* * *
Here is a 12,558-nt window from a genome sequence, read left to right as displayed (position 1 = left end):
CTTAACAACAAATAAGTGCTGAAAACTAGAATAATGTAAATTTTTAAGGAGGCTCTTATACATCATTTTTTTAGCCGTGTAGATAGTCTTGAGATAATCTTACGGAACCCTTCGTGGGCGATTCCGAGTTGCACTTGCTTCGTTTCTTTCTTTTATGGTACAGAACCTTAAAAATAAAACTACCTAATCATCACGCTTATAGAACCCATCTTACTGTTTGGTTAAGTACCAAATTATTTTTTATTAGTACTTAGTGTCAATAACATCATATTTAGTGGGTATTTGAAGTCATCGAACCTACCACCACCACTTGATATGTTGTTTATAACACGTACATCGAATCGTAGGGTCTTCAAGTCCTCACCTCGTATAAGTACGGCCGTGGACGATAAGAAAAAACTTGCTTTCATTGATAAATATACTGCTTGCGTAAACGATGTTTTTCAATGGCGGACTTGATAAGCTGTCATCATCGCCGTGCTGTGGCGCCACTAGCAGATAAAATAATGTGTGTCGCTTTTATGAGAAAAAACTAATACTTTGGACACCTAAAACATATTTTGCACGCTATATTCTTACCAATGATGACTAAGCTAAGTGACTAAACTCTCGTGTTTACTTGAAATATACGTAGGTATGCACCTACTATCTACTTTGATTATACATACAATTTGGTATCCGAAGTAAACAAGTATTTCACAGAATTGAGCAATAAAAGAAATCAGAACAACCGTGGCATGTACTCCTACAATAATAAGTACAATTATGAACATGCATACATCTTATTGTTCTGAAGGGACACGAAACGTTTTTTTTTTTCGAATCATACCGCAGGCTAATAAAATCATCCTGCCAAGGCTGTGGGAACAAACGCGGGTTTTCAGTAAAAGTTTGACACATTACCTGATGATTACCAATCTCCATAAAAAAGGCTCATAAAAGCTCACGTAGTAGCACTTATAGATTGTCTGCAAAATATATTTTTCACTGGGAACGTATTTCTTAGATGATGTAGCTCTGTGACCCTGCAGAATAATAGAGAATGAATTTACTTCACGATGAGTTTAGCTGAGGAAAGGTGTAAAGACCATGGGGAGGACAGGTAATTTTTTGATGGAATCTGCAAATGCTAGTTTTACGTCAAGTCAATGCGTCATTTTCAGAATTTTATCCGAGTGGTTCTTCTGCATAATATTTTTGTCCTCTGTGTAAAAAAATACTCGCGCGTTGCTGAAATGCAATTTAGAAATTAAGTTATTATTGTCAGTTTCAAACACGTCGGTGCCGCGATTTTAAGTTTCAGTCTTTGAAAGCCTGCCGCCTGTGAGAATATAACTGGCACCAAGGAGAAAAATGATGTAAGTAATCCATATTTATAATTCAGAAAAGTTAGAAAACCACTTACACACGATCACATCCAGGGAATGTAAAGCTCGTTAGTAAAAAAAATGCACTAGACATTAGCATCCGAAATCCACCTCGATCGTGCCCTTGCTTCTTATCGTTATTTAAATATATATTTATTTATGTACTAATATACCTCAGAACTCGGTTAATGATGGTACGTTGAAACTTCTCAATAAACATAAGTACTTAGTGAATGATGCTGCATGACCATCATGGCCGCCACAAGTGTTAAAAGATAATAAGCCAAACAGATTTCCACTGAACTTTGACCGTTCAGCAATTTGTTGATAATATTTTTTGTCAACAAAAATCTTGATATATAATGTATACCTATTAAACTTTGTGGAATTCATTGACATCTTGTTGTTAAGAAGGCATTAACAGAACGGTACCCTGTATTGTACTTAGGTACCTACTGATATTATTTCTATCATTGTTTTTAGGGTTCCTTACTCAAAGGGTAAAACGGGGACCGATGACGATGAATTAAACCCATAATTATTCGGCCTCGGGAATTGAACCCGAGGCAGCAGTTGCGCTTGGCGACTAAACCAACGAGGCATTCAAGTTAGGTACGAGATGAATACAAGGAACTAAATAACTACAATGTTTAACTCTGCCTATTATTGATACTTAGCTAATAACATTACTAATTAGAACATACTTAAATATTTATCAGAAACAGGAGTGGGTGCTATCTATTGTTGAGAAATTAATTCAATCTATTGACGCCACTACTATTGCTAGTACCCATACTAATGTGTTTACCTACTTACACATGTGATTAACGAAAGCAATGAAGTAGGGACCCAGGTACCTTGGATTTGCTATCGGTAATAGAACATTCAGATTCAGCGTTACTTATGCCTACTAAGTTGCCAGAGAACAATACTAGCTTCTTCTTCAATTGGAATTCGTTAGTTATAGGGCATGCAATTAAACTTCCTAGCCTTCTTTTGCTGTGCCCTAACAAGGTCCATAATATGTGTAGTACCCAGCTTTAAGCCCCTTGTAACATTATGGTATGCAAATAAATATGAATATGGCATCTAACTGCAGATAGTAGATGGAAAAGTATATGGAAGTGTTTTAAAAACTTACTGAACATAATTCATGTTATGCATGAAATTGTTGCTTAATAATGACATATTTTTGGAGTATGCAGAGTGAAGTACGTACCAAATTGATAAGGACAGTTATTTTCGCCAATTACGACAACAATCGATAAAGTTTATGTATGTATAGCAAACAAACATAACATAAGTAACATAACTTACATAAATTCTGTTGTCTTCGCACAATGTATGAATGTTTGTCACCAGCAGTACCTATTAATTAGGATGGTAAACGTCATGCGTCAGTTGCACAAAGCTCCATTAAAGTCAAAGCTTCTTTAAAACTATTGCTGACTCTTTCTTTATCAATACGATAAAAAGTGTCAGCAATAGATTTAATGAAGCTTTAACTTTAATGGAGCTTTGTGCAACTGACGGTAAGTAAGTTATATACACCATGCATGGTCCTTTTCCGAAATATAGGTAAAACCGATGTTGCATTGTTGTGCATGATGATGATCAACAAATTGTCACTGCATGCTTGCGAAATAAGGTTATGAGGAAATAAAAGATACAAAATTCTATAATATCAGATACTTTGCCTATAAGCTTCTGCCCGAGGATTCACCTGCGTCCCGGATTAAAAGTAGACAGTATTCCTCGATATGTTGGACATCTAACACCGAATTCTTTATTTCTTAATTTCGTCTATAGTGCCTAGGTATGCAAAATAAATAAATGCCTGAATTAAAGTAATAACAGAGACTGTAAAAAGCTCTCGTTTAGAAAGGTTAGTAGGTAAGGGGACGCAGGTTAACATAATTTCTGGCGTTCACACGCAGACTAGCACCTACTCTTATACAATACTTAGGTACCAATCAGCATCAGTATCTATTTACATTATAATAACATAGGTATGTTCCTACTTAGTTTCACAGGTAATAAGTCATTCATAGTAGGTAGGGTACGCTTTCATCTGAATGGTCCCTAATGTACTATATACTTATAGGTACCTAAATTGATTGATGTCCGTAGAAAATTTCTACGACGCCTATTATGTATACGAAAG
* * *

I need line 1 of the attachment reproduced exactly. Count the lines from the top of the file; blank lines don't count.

Here is a 12,558-nt window from a genome sequence, read left to right as displayed (position 1 = left end):